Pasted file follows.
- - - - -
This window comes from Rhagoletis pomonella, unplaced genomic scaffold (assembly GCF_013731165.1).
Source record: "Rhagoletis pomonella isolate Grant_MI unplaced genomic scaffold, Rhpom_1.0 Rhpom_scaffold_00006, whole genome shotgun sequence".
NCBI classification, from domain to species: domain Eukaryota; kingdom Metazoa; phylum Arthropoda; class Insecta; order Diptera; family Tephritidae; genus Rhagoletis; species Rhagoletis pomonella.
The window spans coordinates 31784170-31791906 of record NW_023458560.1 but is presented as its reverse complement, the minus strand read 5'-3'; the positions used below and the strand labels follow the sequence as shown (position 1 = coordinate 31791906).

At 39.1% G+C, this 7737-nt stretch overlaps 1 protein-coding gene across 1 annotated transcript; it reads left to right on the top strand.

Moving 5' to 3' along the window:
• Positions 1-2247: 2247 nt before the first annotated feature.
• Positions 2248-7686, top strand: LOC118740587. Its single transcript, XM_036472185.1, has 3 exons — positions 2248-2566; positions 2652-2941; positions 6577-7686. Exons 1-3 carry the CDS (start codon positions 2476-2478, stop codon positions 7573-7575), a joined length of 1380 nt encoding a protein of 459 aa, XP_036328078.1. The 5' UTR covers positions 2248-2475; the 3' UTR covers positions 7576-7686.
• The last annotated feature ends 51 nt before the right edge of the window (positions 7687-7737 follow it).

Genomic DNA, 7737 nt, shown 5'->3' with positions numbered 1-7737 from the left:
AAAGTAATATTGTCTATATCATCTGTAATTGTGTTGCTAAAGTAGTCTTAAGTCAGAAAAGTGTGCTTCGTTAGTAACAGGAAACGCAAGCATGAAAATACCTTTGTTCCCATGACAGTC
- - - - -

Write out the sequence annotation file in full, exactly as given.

This window comes from Rhagoletis pomonella, unplaced genomic scaffold (assembly GCF_013731165.1).
Source record: "Rhagoletis pomonella isolate Grant_MI unplaced genomic scaffold, Rhpom_1.0 Rhpom_scaffold_00006, whole genome shotgun sequence".
NCBI classification, from domain to species: domain Eukaryota; kingdom Metazoa; phylum Arthropoda; class Insecta; order Diptera; family Tephritidae; genus Rhagoletis; species Rhagoletis pomonella.
The window spans coordinates 31784170-31791906 of record NW_023458560.1 but is presented as its reverse complement, the minus strand read 5'-3'; the positions used below and the strand labels follow the sequence as shown (position 1 = coordinate 31791906).

At 39.1% G+C, this 7737-nt stretch overlaps 1 protein-coding gene across 1 annotated transcript; it reads left to right on the top strand.

Moving 5' to 3' along the window:
• Positions 1-2247: 2247 nt before the first annotated feature.
• Positions 2248-7686, top strand: LOC118740587. Its single transcript, XM_036472185.1, has 3 exons — positions 2248-2566; positions 2652-2941; positions 6577-7686. Exons 1-3 carry the CDS (start codon positions 2476-2478, stop codon positions 7573-7575), a joined length of 1380 nt encoding a protein of 459 aa, XP_036328078.1. The 5' UTR covers positions 2248-2475; the 3' UTR covers positions 7576-7686.
• The last annotated feature ends 51 nt before the right edge of the window (positions 7687-7737 follow it).

Genomic DNA, 7737 nt, shown 5'->3' with positions numbered 1-7737 from the left:
AAAGTAATATTGTCTATATCATCTGTAATTGTGTTGCTAAAGTAGTCTTAAGTCAGAAAAGTGTGCTTCGTTAGTAACAGGAAACGCAAGCATGAAAATACCTTTGTTCCCATGACAGTC